Slide 17 - Recovery II Continue recovery of lesser, later functions All of these timelines are planned Do not assume that you can play it by ear No time to debate and discuss critical path during recovery phases
Slide 18 - Range of Strategies for DRP
Slide 19 - Data Backup Scenarios “Data backup is a key function in all system installations. The best recovery strategy, chosen to meet recovery timelines according to the BIA, is useless without a backup from which to restore and resume operations. Data backup is perhaps the single most critical element of a disaster recovery plan, yet only 31 percent of U.S. companies have backup plans and equipment.” – Michael Miora, CSH5 59
Slide 20 - Topics Introduction Identifying Threats and Disaster Scenarios Developing Recovery Strategies Designing Recovery Tasks Implementation and Readiness
Slide 21 - The Overall Plan
Slide 22 - Beginning Sequence
Slide 23 - Middle Sequence
Slide 24 - End Sequence
Slide 25 - Topics Introduction Identifying Threats and Disaster Scenarios Developing Recovery Strategies Designing Recovery Tasks Implementation and Readiness
Slide 26 - Rehearsals Phased testing Bottom-up approach Limited tests in restricted areas Integrate tested procedures in larger aggregations Ideally, use separate test facilities Involve real users
Slide 27 - Intensive Record-Keeping Assign scribes who observe and take notes in rehearsals Have time-keepers with stop-watches to help scribes Use video-cameras where possible (use time-stamps) Useful for intensive analysis of errors Leads to rapid corrections and improvements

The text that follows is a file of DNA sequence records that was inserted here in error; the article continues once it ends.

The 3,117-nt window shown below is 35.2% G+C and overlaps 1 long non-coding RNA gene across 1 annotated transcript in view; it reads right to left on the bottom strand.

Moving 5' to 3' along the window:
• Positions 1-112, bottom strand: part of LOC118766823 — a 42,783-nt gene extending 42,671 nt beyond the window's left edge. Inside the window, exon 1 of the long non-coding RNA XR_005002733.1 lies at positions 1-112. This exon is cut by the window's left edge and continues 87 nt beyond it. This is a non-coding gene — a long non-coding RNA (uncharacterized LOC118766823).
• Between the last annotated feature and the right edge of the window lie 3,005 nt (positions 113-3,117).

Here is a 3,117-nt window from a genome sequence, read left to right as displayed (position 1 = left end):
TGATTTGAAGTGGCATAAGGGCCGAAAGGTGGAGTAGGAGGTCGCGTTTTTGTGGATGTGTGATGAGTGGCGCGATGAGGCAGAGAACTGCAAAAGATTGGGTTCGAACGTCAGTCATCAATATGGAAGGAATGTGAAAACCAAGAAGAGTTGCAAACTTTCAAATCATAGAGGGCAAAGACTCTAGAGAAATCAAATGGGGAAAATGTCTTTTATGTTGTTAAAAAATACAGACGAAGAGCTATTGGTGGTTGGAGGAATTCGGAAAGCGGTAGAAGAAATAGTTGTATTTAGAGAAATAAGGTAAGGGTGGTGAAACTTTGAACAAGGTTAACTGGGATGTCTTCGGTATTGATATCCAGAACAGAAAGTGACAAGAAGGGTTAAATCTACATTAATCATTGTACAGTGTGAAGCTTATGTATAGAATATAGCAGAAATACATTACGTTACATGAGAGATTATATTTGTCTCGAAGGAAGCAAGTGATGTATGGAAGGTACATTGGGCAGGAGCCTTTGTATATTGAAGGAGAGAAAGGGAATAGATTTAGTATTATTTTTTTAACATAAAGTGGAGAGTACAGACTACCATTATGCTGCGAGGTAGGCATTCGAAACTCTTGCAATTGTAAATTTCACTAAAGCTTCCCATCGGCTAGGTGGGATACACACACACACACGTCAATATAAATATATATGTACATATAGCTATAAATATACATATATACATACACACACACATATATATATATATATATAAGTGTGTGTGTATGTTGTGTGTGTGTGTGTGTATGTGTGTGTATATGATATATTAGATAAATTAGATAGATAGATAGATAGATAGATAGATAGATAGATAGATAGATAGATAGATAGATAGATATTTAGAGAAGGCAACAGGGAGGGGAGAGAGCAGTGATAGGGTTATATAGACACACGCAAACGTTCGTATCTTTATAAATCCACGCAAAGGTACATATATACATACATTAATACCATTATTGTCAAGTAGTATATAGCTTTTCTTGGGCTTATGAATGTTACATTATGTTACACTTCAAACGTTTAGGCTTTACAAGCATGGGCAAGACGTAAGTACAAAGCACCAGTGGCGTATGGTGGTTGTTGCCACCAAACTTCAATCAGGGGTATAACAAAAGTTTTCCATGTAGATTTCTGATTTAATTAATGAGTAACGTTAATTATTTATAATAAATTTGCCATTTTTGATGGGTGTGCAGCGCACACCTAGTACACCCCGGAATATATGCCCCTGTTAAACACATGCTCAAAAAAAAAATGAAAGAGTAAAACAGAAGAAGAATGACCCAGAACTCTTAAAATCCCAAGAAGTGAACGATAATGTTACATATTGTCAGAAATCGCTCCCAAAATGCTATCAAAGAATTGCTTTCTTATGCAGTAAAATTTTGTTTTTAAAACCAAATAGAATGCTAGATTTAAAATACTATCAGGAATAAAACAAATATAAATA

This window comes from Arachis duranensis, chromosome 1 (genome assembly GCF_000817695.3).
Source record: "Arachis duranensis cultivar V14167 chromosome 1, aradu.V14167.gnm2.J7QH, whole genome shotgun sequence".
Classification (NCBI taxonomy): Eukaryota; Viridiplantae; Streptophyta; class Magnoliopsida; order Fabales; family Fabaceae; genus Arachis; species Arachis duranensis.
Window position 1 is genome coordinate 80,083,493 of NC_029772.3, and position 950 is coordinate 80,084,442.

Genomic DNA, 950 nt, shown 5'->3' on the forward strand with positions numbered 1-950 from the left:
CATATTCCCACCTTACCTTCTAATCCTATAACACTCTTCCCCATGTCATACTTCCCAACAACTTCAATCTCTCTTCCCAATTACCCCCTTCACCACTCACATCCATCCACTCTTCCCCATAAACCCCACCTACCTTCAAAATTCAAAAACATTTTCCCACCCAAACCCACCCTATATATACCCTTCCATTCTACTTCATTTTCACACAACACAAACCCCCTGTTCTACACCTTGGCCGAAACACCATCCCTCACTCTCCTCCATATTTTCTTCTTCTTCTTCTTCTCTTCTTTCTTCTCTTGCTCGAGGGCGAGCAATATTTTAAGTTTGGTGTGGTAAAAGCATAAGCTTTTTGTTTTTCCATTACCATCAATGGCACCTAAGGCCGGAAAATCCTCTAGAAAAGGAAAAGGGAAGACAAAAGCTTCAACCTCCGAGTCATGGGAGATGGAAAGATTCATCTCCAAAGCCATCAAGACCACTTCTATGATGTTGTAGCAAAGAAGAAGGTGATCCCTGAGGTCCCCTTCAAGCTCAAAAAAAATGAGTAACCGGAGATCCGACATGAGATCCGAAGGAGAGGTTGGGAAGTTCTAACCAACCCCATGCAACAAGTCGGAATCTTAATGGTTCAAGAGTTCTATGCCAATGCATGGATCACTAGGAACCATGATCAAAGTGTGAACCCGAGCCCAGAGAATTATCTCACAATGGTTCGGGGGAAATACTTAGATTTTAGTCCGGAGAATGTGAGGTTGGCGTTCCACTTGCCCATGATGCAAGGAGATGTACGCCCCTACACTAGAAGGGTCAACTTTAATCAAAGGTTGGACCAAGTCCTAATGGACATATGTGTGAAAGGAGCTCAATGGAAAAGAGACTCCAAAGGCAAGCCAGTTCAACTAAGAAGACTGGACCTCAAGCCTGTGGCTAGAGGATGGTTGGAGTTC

Slide 28 - Walk-Through or Post-Mortem for Rehearsals AND Real DRP Analyze cases with all concerned Not for assigning blame! Constructive discussions as teams Egoless work essential Everyone benefits from identifying problems Analyze causes, not just symptoms "St Jerome and the Angel" by Simon Vouet 1620s, National Gallery of Art, Washington
Slide 29 - Testing As plans mature, need increasingly real tests Schedule tests during off-time Involve people from all sectors Practice responses, decisions Invent unexpected scenarios to stress the plans MEASURE the results and analyze
Slide 30 - Live Tests Most difficult to arrange DO NOT TRY TO SURPRISE PEOPLE Can themselves result in disaster if not carefully planned Ideally, use sectional tests with unannounced times (but with advance notice of general plans) If possible, plan for simulated tests on weekends Should schedule at least one full test per year
Slide 31 - Training Film Ready for Anything (used in BCP) Commonwealth Films You can use this film for extra points (see later)
Slide 32 - Review Questions (1) Why is compiling lists of possible threats helpful in DRP? What is an escalation scenario in DRP? What are the required attributes of the escalation scenarios? How can one simplify an extensive list of possible disasters for the purpose of DRP? What are Miora’s three categories of functionality in DRP? What are Miora’s three phases of recovery in DRP? Why are reciprocal agreements so badly rated in the range of recovery strategies discussed in CSH4 Chapter 43?
Slide 33 - Review Questions (2) What are the characteristics of the ideal DRP strategy (one that may not be attainable in practice)? Which of the strategies for DRP rates the highest in attaining the ideal? Why is data backup such an essential component of DRP? Why are rehearsals such an important element of DRP? What are the essential ground rules of a walk-through in a DRP analysis of a rehearsal or test?